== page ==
Sunday, November 23, 2014

Understanding Scale

One of the biggest issue for wargamers is grasping the idea of scale. Especially in any abstraction beyond the 1 to 1 of skirmish gaming, it is easy to forget that you miniatures represent a much bigger number of men. It is also easy to underestimate distance, but that is another issue (one easily curable when you go visit and try to walk the battle-lines in one of the big American Civil War national parks.)

Here I am going to talk a bit about figure scale. I.E how many real humans your figures represent.

Let us start with the real thing. Using my 10mm Russians here is what a closely packed company of 168 men would look like , and a battery of 6 guns (sorry for the bad photo)


Our real strength company of 10mm men is longer than 12 inches (30 cm) four deep. If it was one deep it would be longer than 72 inches (120 cm). If we say a full adult occupies 60cm (24 inches) of space that means 4 deep our company is 1800 cm long (18 meters). One deep it would be (72 meters)

Now usually a 19th century regiment would be made up of 3-6 battlios, each battalion of 4 to 10 companies.

As you can probably comprehend a 1 to 1 representation of a battalion, let alone regiment is beyond the financial and space capabilities of gamers.

Let me put it this way. Suppose you want to represent in 10mm at 1 to 1 ratio a full Russian regiment of 1877. You would need 5 companies per battalion, three battalions per company. That amounts to about 840 figurines per battalion, and 2520 per regiment.

Each battalion if we put companies in line, each company four deep would be 200cm or 2 meters. If we put all the battalions of the regiment side by side, it would be 6 meters long, only 60 cemter short of my height.

Not many have a room or place big enough to accomodate that many miniatures let alone play a game with them.

So we abstract. We scale up. Let us say we use a scale were 1 figure= 40 men, and 1 gun=6 guns.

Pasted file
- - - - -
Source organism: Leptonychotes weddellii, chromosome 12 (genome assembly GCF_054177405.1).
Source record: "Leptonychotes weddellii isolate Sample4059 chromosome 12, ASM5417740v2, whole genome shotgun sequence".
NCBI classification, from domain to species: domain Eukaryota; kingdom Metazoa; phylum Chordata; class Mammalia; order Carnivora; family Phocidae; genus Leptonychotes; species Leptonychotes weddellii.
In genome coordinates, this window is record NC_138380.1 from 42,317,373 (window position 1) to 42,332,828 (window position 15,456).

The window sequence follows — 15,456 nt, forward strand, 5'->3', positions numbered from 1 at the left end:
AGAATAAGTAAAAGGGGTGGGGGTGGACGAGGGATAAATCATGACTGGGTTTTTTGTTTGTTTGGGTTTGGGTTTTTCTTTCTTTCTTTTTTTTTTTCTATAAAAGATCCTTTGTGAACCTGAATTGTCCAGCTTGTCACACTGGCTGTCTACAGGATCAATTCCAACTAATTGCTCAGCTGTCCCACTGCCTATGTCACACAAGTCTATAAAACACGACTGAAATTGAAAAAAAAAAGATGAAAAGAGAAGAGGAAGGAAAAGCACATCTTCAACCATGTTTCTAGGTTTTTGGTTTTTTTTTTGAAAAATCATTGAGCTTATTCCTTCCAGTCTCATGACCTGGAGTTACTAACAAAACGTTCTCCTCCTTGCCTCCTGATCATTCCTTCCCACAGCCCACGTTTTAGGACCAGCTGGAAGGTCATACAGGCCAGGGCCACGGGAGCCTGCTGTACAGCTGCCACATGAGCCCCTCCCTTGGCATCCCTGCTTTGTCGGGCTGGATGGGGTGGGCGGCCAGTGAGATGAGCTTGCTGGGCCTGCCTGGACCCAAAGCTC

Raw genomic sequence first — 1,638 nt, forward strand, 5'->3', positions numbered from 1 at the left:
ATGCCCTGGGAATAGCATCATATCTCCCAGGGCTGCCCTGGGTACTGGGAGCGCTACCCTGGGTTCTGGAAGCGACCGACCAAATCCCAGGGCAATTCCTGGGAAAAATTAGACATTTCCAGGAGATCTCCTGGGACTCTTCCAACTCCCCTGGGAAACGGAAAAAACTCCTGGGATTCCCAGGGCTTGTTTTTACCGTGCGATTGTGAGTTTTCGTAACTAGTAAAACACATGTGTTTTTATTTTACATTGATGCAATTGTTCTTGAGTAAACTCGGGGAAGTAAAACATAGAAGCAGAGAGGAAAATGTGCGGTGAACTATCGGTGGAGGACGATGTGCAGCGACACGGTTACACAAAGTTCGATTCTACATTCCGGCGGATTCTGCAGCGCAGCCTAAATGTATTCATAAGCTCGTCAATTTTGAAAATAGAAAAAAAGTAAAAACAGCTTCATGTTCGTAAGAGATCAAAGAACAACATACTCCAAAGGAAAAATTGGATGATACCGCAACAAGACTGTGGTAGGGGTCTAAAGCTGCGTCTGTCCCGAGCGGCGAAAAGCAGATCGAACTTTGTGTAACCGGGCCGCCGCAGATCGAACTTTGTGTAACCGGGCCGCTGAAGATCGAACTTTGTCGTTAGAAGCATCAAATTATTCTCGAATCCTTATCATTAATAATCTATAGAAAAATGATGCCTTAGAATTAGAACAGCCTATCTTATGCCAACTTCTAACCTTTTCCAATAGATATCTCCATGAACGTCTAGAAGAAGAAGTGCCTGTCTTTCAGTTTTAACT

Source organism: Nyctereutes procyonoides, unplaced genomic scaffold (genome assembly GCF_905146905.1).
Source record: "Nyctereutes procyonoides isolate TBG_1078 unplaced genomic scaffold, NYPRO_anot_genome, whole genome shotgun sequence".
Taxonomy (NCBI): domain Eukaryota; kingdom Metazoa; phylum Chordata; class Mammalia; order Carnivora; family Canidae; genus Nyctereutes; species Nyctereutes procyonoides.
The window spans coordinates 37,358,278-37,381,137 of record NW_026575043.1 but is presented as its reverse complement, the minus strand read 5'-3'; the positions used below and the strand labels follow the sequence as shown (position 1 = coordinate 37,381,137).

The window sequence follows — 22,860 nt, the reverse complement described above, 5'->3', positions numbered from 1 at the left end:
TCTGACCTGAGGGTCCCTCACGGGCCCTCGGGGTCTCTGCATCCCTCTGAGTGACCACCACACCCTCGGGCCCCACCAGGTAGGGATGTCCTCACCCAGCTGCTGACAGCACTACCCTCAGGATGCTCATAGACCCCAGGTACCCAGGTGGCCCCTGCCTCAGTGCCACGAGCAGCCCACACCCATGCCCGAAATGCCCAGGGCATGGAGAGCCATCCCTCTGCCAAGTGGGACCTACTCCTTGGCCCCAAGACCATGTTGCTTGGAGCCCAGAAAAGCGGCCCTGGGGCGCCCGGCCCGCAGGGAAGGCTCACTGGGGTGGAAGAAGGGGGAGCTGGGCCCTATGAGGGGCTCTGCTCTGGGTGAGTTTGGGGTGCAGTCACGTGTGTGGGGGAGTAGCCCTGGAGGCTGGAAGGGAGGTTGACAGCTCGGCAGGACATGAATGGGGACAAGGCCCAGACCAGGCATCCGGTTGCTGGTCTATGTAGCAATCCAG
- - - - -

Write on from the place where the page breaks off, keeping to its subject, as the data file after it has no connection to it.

Our company now looks like this, and our battery of 6 guns can be represented by one figure.


A Russian regiment of three battalions and a divisional artillery brigade looks like this then. Still substantial, but now manageable. But we can go up the scale more.


If we use Bruce Weigel's Grand Tactical Scale, two bases of infantry represent a battalion (1 to 100 scale), and one base or artillery now represents two batteries or 12 guns. Thus three double bases of infantry are a regiment, two regiments a brigade, two brigades a division.

This gives us 2 divisions and thus a corps, permitting us to play medium sized to big historical battles. 


Let us go up the grand tactical level. Let us say we want to play multi-corps battles. One in which we command an army. Using the Altar of Freedom basing convention, now each three bases of infantry represent a brigade of about 4000 to 6000 men (1 to 400 ratio).

This gives us 16 brigades. Each division has two brigades, thus we now have 8 divisions of infantry, and 1 of cavalry, or 4 corps. Historically this is substantial 19th century force, and in the case of some  states, their whole army. Obviously at this level you lose some of the benefits of using miniatures, but gain the ability to fight huge battles in a reasonable time frame for working adults.


Here is my army based for Neil Thomas 19th century rules. 12 units of infatnry, 3 of cavalry and 6 artillery.

Using scaling you can thus play multiple types of games, from small battalion actions to massive battles. But never forget that your little figures, actually represent tens, hundreds or even thousands of men. 

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